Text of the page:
Saturday, February 25, 2012
ESPN the Magazine: One-man revolution
Brian Babineau/NBAE/Getty ImagesFor its analytics issue in March, ESPN the Magazine examined how Kevin Garnett inspired a radical player-evaluation movement in the NBA:
KG's fire makes him one of the game's most valuable defenders.
DURING THE SUMMER OF 2007, Garnett was traded to the Celtics, a team owned by Wyc Grousbeck and Steve Pagliuca, venture capital and private-equity guys who placed a heavy emphasis on statistical analysis. It was likely not a coincidence that they targeted the Timberwolves All-Star. When they bought the team in 2002, they brought along with them a young consultant named Daryl Morey, who'd helped with the sale. Despite having never worked in basketball, he loved to talk stats and had read guys like Oliver and Hollinger. Soon he was advising Celtics president of basketball operations Danny Ainge about player evaluations, drafts and trades. Morey left in 2006 to take the Rockets' assistant GM job, but his protégé, Mike Zarren, remained in Boston, assuming the role of team stat guru. Zarren wouldn't comment for this story -- as analytics has gone mainstream, it has also become increasingly secretive -- but the Celtics no doubt knew just how valuable KG was at the time. Why else would they trade two first-rounders and emerging big man Al Jefferson, among other assets, for a 31-year-old player? The move paid immediate dividends. During his first season in Boston, the forward added 12.2 points per 100 possessions to the Celtics' cause, the most on the team. Boston won the title -- this time with Garnett eliminating the Lakers in six games.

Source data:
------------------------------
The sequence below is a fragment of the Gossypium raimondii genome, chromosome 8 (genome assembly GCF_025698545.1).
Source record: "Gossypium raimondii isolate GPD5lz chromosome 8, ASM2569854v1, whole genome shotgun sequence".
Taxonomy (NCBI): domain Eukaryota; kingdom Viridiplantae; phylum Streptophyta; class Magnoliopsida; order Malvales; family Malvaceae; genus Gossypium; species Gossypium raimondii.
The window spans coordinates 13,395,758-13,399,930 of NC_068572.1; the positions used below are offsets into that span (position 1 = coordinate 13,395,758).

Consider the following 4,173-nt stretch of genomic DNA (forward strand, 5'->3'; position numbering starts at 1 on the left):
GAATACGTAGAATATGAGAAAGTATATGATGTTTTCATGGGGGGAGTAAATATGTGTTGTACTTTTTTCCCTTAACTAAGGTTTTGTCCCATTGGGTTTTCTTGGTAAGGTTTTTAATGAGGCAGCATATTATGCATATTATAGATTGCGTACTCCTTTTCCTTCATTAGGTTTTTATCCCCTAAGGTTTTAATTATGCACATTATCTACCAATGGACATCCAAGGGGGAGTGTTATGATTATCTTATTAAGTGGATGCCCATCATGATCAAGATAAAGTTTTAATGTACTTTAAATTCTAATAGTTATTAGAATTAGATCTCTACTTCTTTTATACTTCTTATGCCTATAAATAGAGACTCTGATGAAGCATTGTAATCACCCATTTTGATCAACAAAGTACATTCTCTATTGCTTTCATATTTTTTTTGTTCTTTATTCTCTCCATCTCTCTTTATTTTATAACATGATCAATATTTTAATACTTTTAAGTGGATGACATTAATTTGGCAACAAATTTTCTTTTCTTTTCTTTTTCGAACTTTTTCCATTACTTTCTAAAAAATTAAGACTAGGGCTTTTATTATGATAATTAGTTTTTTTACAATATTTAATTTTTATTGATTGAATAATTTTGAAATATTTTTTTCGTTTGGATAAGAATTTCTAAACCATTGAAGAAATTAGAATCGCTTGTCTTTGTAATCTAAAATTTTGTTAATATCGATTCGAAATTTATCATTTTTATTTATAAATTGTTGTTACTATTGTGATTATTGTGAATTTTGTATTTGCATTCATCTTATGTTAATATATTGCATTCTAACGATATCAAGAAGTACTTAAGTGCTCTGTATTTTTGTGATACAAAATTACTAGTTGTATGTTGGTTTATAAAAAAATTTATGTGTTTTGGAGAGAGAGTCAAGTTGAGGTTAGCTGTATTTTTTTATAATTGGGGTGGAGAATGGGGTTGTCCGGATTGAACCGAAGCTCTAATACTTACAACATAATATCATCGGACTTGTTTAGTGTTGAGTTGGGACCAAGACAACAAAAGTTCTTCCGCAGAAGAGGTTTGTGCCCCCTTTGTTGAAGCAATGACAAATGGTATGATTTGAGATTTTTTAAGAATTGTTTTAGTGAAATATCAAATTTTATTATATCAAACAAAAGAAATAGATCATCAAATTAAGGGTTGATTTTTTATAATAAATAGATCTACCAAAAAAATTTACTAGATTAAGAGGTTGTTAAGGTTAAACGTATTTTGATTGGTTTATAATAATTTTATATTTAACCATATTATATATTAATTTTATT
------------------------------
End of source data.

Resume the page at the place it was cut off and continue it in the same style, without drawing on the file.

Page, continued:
Hop HERE to read the full story.